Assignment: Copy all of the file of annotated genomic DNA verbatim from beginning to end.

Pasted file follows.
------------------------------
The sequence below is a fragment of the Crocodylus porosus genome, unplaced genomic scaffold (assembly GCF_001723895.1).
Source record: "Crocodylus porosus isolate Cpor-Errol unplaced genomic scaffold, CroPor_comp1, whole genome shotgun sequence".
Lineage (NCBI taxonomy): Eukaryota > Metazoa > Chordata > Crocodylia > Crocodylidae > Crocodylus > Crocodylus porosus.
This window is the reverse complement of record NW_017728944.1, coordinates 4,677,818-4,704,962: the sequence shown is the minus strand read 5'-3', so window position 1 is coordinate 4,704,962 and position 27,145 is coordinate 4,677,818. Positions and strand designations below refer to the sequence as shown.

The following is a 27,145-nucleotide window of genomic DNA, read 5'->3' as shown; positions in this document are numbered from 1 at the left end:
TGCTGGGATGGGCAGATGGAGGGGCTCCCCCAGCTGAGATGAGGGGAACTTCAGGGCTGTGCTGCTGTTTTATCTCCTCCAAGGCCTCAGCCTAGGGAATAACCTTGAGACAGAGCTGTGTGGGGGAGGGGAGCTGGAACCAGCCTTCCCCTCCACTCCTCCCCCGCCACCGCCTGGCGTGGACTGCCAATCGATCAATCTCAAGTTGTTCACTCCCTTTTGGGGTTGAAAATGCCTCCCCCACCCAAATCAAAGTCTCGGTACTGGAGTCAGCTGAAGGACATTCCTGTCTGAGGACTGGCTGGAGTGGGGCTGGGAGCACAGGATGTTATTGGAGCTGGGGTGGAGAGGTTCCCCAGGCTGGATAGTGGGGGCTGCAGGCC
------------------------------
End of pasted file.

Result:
The sequence below is a fragment of the Crocodylus porosus genome, unplaced genomic scaffold (assembly GCF_001723895.1).
Source record: "Crocodylus porosus isolate Cpor-Errol unplaced genomic scaffold, CroPor_comp1, whole genome shotgun sequence".
Lineage (NCBI taxonomy): Eukaryota > Metazoa > Chordata > Crocodylia > Crocodylidae > Crocodylus > Crocodylus porosus.
This window is the reverse complement of record NW_017728944.1, coordinates 4,677,818-4,704,962: the sequence shown is the minus strand read 5'-3', so window position 1 is coordinate 4,704,962 and position 27,145 is coordinate 4,677,818. Positions and strand designations below refer to the sequence as shown.

The following is a 27,145-nucleotide window of genomic DNA, read 5'->3' as shown; positions in this document are numbered from 1 at the left end:
TGCTGGGATGGGCAGATGGAGGGGCTCCCCCAGCTGAGATGAGGGGAACTTCAGGGCTGTGCTGCTGTTTTATCTCCTCCAAGGCCTCAGCCTAGGGAATAACCTTGAGACAGAGCTGTGTGGGGGAGGGGAGCTGGAACCAGCCTTCCCCTCCACTCCTCCCCCGCCACCGCCTGGCGTGGACTGCCAATCGATCAATCTCAAGTTGTTCACTCCCTTTTGGGGTTGAAAATGCCTCCCCCACCCAAATCAAAGTCTCGGTACTGGAGTCAGCTGAAGGACATTCCTGTCTGAGGACTGGCTGGAGTGGGGCTGGGAGCACAGGATGTTATTGGAGCTGGGGTGGAGAGGTTCCCCAGGCTGGATAGTGGGGGCTGCAGGCC